Galcher Lustwerk: "Parlay"
Galcher Lustwerk made his name by simply rapping over beats. Well, speaking over beats, anyway, and sometimes kind of singing over them. Oh, and his aren't hip-hop beats, by the way; the Cleveland-born, New York-based producer makes house music. But also not, like, festival house, which is the context in which we're used to hearing rapping over dance music nowadays. Lustwerk's elegant, melancholy take on deep house is part of a tradition stretching from Larry Heard and '80s Chicago through 21st-century German labels like Dial and Smallville; it makes Disclosure's take on "deep house" sound like David Guetta in comparison.
The producer’s rise within the underground has been remarkably frictionless thus far: In the spring of 2013, before he had any official releases, he put out a mixtape of all original productions, 100% Galcher, on a blog called Blowing Up the Workshop. Moving like a midsummer river, the set wended its way through drowsy house cuts, watery synths, and beatless reveries, with Lustwerk’s own baritone providing hypnotic hooks and sketch-like vignettes. He rapped about the pleasure of the party, the pleasure of taking drugs, and the pleasure of the open road. Even teetotalers would have trouble denying the power of huskily muttered lines like, "Poppin' pills, rollin' bills, rollin' blunts, poppin' seals/ Rollin' trees, rollin' deep, takin' E, LSD"—repetition, like assonant rhyme, is a hell of a drug.
Not long afterwards, Lustwerk released his debut EP, Tape 22, on White Material, a Brooklyn-based label run by a couple of friends he met while studying at RISD, in Providence, Rhode Island, as well as a track called "Put On"—still one of his best—on a compilation EP credited simply to White Material. Aided by the buzz around those blink-and-you-missed-'em, limited-vinyl records, 100% Galcher ended up on a number of 2013 year-end lists, and he toured Europe a handful of times. But aside from a 12” for a UK label and a digital-only EP under a new alias, Road Hog, he has since kept a low profile, almost as though he was trying to slink back into the woodwork.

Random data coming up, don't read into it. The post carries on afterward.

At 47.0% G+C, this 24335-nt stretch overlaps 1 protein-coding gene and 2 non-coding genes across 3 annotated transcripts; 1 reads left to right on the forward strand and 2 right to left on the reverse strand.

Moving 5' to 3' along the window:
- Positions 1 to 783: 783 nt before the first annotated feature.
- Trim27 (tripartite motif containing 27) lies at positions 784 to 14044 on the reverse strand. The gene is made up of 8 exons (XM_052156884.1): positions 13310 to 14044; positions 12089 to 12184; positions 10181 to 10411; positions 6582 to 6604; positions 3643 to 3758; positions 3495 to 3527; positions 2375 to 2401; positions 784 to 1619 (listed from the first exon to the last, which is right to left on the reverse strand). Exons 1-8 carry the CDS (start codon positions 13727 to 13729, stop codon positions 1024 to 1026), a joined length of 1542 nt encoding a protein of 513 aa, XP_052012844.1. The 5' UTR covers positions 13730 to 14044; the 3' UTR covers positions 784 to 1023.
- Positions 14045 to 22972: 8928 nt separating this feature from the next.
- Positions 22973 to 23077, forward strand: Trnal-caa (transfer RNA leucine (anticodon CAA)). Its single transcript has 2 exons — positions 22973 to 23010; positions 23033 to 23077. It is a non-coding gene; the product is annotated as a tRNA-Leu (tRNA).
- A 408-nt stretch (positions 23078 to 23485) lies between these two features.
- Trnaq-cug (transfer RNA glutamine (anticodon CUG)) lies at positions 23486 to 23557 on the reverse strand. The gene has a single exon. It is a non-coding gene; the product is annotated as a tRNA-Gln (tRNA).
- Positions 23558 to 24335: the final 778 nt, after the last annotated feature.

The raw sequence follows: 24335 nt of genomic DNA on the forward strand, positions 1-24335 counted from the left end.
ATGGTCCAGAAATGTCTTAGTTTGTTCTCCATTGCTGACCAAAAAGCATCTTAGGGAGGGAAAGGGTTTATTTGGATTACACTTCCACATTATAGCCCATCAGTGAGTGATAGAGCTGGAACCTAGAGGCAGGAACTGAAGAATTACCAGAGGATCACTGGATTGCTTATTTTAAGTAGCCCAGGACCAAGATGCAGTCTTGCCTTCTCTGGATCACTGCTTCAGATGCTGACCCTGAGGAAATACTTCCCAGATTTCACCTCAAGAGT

Galcher Lustwerk: "Put On"
Speaking via Skype from his apartment in Bushwick, Brooklyn, he says that, suddenly faced with the possibility that he could actually make music "for real," he decided to step back and think about what he wanted and how to focus his energy, rather than promoting himself simply for the sake of capitalizing on hype. "It's like a wave, but it's a shallow wave, so I can still ride it easily without losing any momentum," he reasons. "In the long run, all I care about is making good music and not wasting time being in the public eye."
Lustwerk—who prefers not to reveal his real name—started making music on his parents' computer in the late '90s, when he was 12 or 13, using a program called Acid Music. He was far too young to go out, and Internet portals like Napster, YouTube, and MySpace were still a ways off. Instead, he discovered electronic music from Borders, the now-shuttered bookstore chain. "I used to go there all the time and look at the magazines and read the reviews, and then go to the CD section and try to find the ones they were talking about," he says. He slowly built up a small collection of '90s staples—the Prodigy, DJ Shadow, the Crystal Method, Fatboy Slim—each of which he would pore over for months on end.
Galcher Lustwerk: 100% Galcher Mixtape
It was in Providence that he hooked up with DJ Richard and Young Male, who would go on to found White Material, and discovered dancefloor-oriented electronic music through Morgan Louis, a local DJ. After a few years of playing house parties and bars, the crew eventually scattered—a few to Berlin, and the rest, including Lustwerk, to New York.
He still considers White Material his home, but last month he announced the launch of Lustwerk Music—not so much a label, he says, as a "formality" required by his distributor. The not-really-a-label's first two releases, the Parlay and I Neva Seen EPs, gather the bulk of the tracks from his 100% Galcher mix. But for Lustwerk, the records themselves are, in some sense, a formality as well. "It's more just so I could forget about these songs, because I've gotten tired of them," he says. There were other labels that came calling, but most of them wanted new material, and that's reserved for White Material.
He's currently trying to finish his latest batch of material—which is turning out to be much harder than it was when he was putting together the 100% Galcher tracks. "It's different when you're making music that you know no one's listening to," he says.